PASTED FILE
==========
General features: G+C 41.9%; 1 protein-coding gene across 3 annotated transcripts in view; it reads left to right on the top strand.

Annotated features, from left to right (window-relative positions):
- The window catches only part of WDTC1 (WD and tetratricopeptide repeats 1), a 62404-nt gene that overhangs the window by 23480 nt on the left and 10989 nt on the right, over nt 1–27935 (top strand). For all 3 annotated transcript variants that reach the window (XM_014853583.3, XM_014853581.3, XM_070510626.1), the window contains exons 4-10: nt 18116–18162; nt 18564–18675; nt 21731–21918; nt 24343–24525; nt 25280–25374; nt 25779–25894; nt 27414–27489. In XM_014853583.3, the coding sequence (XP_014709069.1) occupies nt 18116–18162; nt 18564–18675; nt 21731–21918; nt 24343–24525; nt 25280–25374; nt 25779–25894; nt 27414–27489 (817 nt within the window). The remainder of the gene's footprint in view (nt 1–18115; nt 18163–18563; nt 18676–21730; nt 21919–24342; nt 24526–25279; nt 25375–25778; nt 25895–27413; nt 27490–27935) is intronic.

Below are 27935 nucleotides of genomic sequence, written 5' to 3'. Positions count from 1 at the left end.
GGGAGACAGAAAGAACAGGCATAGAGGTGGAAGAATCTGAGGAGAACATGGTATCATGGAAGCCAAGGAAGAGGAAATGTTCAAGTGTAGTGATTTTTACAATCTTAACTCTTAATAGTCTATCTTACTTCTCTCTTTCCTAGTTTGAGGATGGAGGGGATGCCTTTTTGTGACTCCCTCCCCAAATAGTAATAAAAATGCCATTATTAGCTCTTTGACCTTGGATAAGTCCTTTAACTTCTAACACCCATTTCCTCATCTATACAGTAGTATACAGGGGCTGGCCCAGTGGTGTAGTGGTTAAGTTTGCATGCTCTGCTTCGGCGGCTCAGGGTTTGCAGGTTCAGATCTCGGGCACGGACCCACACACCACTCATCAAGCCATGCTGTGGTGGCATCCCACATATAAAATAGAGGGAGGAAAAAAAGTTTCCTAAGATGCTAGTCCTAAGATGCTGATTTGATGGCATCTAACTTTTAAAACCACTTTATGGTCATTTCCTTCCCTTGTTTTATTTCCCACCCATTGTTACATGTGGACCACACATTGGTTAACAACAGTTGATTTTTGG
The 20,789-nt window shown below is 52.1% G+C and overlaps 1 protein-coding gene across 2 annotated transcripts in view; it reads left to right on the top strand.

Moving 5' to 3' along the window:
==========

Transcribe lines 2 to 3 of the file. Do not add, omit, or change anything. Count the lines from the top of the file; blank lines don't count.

Annotated features, from left to right (window-relative positions):
- The window catches only part of WDTC1 (WD and tetratricopeptide repeats 1), a 62404-nt gene that overhangs the window by 23480 nt on the left and 10989 nt on the right, over nt 1–27935 (top strand). For all 3 annotated transcript variants that reach the window (XM_014853583.3, XM_014853581.3, XM_070510626.1), the window contains exons 4-10: nt 18116–18162; nt 18564–18675; nt 21731–21918; nt 24343–24525; nt 25280–25374; nt 25779–25894; nt 27414–27489. In XM_014853583.3, the coding sequence (XP_014709069.1) occupies nt 18116–18162; nt 18564–18675; nt 21731–21918; nt 24343–24525; nt 25280–25374; nt 25779–25894; nt 27414–27489 (817 nt within the window). The remainder of the gene's footprint in view (nt 1–18115; nt 18163–18563; nt 18676–21730; nt 21919–24342; nt 24526–25279; nt 25375–25778; nt 25895–27413; nt 27490–27935) is intronic.